In this section Hashicorp compares Vault with other solutions. How does Hashicorp's Vault compare to Lastpass?

Attempt to answer the question

It is possible to login to LastPass from a web browser, create secrets and share these with other users. There does not seem to be an audit log. Imagine that a password of one of the users is retrieved one could retrieve a password from a database without knowing it.

3 Answers 3


I don't have enough rep to comment but I'm going to expand on what RuBiCK said.

In the first case, if you have a password for JIRA that I'm going to use to log in to the website with and fiddle with some tasks, then this goes in LastPass. You can store it there and use the extension or the vault to help me remember a complex password. You can also use LastPass to send credentials to my team members and then they can use LastPass to log in with.

In the second case, if you have made a script which asks AWS for what instances you have running right now then that script is going to need some credentials to log in with. You could put them in LastPass if you wanted but every time you went to run the script it would mean you have to go and get them from LastPass, enter them into the script somehow and get my list of instances.

Vault however presents an API which your script can use to ask for credentials when it runs. The credentials are stored in a secure way by Vault and you can now store much more in there as well.

The above is also why Vault wouldn't be useful for most people to do what they want to do. You don't want to have to write something to talk to Vault and create browser extensions etc when LastPass is, kind of, affordable and good at what it does.

I hope this helps!

  • LastPass does have a CLI too, so I imagine getting passwords out of it could be automated. But I do agree, it's probably not the best tool for the job.
    – Tim Malone
    Commented May 12, 2018 at 5:02

Lastpass is for your personal (or team) passwords. I would not use Lastpass for storing credentials of service accounts.

Use HashiCorp's Vault or any other solution like Amazon KMS for infrastructure secrets.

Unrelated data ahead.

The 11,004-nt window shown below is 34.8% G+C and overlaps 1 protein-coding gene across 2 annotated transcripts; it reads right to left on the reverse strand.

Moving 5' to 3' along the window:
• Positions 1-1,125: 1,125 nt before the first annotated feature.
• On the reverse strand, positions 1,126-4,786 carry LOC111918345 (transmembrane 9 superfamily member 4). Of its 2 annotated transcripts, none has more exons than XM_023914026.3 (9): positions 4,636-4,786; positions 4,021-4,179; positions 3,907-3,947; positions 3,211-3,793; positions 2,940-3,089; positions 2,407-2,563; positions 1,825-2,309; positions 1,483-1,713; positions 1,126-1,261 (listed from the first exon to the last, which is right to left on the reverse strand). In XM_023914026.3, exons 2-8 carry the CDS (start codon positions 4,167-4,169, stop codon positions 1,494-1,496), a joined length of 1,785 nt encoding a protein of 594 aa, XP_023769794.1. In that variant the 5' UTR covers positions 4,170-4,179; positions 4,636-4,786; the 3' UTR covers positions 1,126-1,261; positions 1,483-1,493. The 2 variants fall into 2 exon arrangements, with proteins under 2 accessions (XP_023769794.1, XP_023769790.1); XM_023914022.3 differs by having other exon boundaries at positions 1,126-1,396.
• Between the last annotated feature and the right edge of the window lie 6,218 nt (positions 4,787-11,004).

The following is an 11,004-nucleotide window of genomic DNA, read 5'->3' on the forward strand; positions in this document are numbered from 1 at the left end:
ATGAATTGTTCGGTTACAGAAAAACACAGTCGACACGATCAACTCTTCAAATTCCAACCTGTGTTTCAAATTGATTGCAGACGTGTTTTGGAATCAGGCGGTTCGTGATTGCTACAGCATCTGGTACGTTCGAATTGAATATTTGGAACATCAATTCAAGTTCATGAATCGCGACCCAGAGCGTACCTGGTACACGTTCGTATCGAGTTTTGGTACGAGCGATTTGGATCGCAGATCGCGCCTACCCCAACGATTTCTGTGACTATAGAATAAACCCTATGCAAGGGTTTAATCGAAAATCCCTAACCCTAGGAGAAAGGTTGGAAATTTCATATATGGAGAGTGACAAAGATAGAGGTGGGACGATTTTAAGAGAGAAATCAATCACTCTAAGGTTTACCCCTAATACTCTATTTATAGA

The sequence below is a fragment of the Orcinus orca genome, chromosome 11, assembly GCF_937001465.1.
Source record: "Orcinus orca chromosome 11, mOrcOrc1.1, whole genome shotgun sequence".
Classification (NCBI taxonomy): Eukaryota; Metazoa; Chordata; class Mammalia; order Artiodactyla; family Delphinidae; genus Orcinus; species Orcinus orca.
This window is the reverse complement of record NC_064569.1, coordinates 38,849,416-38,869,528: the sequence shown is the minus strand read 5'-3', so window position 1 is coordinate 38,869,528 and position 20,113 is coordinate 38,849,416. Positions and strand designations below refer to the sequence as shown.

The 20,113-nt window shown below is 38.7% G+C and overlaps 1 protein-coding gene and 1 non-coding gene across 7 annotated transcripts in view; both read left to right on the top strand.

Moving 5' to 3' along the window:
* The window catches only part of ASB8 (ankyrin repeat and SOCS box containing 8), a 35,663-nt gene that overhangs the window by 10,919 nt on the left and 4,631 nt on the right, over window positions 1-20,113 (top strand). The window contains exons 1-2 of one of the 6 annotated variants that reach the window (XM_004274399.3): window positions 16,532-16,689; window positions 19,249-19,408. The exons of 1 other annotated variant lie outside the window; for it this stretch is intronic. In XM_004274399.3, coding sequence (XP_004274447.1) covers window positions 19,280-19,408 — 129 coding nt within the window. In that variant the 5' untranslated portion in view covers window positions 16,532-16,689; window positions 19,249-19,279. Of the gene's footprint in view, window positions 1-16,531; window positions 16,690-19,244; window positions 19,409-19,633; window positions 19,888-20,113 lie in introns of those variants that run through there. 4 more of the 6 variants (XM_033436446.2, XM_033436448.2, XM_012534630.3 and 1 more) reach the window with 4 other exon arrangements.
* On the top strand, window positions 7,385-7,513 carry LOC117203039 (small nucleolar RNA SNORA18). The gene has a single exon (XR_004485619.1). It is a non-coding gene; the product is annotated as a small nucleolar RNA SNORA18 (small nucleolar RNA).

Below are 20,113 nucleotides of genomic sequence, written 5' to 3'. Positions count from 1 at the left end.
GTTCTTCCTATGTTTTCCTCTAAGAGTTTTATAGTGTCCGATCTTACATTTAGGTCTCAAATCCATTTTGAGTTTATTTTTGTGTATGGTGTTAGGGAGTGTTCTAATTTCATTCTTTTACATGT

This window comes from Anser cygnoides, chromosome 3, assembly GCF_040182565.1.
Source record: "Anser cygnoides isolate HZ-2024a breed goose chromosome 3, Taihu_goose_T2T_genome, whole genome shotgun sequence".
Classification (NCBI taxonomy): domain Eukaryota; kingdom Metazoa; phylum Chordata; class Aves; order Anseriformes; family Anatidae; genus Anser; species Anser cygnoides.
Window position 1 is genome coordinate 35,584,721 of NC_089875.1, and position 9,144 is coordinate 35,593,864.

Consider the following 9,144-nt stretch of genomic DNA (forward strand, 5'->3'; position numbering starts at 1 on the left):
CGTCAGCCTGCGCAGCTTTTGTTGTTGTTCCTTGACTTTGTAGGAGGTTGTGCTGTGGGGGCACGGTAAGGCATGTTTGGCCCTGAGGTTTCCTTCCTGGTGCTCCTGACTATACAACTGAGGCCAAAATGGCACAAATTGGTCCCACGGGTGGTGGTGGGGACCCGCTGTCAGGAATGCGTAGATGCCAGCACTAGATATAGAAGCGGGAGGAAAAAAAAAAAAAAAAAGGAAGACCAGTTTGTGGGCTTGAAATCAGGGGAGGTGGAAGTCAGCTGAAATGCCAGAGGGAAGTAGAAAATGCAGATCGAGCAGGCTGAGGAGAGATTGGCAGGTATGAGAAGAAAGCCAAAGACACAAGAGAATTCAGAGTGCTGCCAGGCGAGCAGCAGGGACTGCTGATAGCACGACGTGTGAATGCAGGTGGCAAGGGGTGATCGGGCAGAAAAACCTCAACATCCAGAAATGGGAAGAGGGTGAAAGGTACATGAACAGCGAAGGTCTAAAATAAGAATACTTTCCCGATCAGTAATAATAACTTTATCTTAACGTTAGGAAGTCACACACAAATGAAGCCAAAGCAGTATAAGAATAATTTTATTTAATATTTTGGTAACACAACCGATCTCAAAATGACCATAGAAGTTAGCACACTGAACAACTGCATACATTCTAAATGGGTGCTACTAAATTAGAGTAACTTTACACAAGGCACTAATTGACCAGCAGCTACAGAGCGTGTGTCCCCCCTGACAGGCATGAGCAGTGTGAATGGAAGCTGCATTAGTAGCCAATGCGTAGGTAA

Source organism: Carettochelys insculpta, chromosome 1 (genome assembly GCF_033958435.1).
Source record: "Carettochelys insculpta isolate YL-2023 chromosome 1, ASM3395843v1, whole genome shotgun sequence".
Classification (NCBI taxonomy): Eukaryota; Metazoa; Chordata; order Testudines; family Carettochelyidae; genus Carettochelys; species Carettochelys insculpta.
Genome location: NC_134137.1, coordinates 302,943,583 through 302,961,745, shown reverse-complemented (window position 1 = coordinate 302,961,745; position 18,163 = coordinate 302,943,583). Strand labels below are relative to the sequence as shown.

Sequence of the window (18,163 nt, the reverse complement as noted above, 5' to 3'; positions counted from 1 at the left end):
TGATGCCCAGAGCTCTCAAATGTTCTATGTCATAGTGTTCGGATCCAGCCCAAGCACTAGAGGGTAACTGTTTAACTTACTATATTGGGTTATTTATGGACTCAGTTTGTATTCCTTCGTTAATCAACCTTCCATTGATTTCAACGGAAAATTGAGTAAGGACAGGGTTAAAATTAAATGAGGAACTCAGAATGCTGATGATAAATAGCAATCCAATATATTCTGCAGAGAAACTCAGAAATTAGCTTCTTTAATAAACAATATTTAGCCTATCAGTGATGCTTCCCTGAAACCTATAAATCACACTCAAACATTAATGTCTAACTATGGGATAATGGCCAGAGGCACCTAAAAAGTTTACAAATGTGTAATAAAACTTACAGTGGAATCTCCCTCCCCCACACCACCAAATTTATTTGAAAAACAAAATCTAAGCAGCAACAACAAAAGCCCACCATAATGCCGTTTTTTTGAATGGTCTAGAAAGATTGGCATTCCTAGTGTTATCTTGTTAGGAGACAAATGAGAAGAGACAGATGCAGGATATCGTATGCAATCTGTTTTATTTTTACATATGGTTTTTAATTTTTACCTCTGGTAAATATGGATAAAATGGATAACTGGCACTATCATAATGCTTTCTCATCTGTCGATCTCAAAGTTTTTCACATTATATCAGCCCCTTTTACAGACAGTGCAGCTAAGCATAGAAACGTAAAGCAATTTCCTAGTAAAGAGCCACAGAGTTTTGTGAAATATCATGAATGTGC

• Could you give an example of what you consider as a team password? Why not use Hashicorp's vault for personal accounts?
    – 030
    Commented Aug 11, 2017 at 9:24
  • Team or personal passwords are the ones to access to web services for example for log in the IDM/backup/monitoring solution as user. On the other hand, if you need password for monitoring agent for example that should be saved in a vault, that is a service account
    – RuBiCK
    Commented Aug 11, 2017 at 9:25

While this is a very old question, I’ll add a bit to it to anyone landing here.

I’m not familiar with Laspass specifically but assuming its internals are similar to others such as Bitwarden: server has no access to your secrets. They are decrypted client-side with your master password.
For organization/shared secrets, a separate key is used to encrypt them and then stored as a personal secret of each user (encrypted by their master password).

In vault, every secret is encrypted by a single master key. That key is split into 3 partial keys which should be kept by different people.
Not sure about the details but 2 out of those 3 keys are required to “unlock” vault for anyone to use.
Secrets are then decrypted server side and delivered in plaintext to the clients. Policies and ACLs prevent accessing secrets that you shouldn’t but anyone able to create/modify policies can read any secret.

In short, IMO, vault is nice for “organization” secrets but I would never put my personal ones there.

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